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How to talk to children about the death of a loved one

Death is a universal experience, it is fact of life that our children are exposed to from an early age, in many classic story tales, in nature, and in our families. When we talk with children about death, both when it is abstract and when it hits closer to home, we can explore what they understand about death, perhaps address fears and worries about death.

This weekend Tucson non-profit Many Mouths One Stomach hosts what has become a favorite Tucson event, the All Souls Procession.“The Procession is a sanctuary for community members from all walks of life to express their grief and loss in a celebration of creative energy and a rejoicing of living.”

Part of the events this weekend is the Procession of Little Angels. An opportunity for children to create and to celebrate the lives of loved ones that have died in a way that makes sense to them. When someone dies many of us struggle to explain death to our young children. Sometimes we might even try to avoid the topic.

Child life specialists at TMC for Children gave this advice about talking to children about the death of a loved one:

How to talk to children about the death of a loved one:

  1. Be Honest

    Always be honest with your children and talk to them at their developmental level (with terms they understand) as well as at their eye level.

  2. Be Careful with Your Words

    Avoid terms which seem confusing.  Such as “passed on” or “taken from us” which can give mixed messages.  Children think in concrete terms.  Often times, hugs and just sitting close by can say a lot.

  3. Remember Siblings

    When a child dies, surviving siblings will benefit from support from family and friends.

  4. Don’t be afraid to show emotion

    Don’t be afraid to show emotion and allow children to show emotion. It is important that children know they how they are feeling is normal, whether they are sad, angry, laughing, etc.

  5. Include children in an end of life memorial.

    Have them assist with picking out pictures, writing letter/drawing pictures for their loved one.

  6. Memory Making Activities

    Offer children the opportunity to engage in memory making activities. Planting a garden in memory of the deceased loved one or painting a treasure box to hold special memories of the loved one are great ideas that allow children to process their grief. This workshops associated with All Souls Procession and the Procession of Little Angels is a perfect example of memory making activities.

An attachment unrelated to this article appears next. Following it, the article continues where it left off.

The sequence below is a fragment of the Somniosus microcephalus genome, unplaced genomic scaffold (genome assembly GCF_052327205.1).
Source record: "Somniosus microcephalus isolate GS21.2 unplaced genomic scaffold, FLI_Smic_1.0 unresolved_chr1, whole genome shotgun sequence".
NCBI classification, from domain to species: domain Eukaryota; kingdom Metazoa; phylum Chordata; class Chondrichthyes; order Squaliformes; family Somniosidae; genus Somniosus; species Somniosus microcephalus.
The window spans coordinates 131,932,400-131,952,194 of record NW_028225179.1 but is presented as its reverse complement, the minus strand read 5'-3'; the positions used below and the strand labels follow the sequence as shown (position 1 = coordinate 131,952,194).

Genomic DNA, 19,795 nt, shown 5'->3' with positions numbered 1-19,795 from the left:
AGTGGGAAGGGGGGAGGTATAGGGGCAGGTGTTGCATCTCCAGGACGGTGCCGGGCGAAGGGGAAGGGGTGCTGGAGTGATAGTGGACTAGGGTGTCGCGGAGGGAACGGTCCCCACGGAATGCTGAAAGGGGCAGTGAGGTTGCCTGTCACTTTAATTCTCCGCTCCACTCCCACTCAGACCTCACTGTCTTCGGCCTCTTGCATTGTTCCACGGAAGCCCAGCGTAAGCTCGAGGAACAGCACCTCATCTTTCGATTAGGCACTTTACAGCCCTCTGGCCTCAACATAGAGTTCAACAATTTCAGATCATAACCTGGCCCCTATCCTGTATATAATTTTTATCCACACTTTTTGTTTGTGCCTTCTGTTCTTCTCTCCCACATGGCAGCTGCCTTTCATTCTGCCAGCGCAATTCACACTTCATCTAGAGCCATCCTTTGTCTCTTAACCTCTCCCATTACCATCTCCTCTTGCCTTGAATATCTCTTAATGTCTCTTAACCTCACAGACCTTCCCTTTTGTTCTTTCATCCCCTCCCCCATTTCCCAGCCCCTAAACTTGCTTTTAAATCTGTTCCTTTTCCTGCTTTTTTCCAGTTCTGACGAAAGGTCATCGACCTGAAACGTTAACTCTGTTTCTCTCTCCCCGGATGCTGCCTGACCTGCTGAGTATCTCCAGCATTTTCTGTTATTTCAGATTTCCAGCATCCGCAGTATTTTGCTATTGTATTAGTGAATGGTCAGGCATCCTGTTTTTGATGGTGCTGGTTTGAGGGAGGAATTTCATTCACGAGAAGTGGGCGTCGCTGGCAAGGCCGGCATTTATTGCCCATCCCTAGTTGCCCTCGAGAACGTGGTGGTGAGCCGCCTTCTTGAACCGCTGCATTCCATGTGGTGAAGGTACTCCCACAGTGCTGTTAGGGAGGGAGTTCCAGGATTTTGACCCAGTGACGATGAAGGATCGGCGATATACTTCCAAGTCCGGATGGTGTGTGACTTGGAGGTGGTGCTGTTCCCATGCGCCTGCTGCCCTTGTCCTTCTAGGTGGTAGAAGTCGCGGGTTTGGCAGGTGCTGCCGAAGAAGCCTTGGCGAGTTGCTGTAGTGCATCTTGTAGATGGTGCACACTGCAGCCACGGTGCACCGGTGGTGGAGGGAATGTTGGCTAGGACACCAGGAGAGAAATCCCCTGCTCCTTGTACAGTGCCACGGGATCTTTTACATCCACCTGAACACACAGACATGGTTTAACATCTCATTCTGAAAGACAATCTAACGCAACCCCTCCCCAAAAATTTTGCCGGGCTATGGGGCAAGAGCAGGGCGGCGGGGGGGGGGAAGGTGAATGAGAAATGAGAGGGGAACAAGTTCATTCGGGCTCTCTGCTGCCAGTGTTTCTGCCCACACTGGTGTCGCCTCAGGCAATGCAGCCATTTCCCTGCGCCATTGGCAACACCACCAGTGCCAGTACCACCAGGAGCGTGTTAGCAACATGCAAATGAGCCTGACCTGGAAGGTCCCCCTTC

7. Follow your child’s lead

    Follow your child’s lead and allow children to grieve at their own pace. Encourage open communication and let children know that you are there to listen, whenever they are ready to talk.

  8. Connect with a Child Life Specialist

    If a loved one is dying or has died in the hospital, a child life specialist may be available to provide education and grief support to children of all ages. Please ask a nurse if you are interested in a visit from a child life specialist.

Child Life Specialists book recommendations:

The Invisible String by Patrice Karst 
A comforting story about two siblings explains separation/loss to young children. This is a delightful book that works magic to comfort children dealing with divorce, death, hospitalization, adoption, incarceration, parents in the military, or simply going back to school.

Tear Soup by Pat Schwiebert
In this modern-day fable, a woman who has suffered a terrible loss cooks up a special batch of tear soup, blending the unique ingredients of her life into the grief process. Along the way she dispenses a recipe of sound advice for people who are in mourning.
The Fall of Freddie the Leaf  A Story Of Life For All Ages by Leo Buscaglia
As Freddie experiences the changing seasons along with his companion leaves, he learns about the delicate balance between life and death.

The Feelings Book by Todd Parr
A surprising and silly book about moods, featuring such musings as “Sometimes I feel like staying in the bathtub all day”, and “Sometimes I feel brave”, illustrated with bold, bright, childlike drawings. Perfect for parents and teachers to use as a springboard for discussion about feelings.

The National Institute of Health shares this document which explores what to consider when talking to children about death.

Local Resources:

Tu Nidito is a non-profit organization that provides free, group therapy for children experiencing grief.

A version of this post was published Nov 5, 2015 on TMC for Children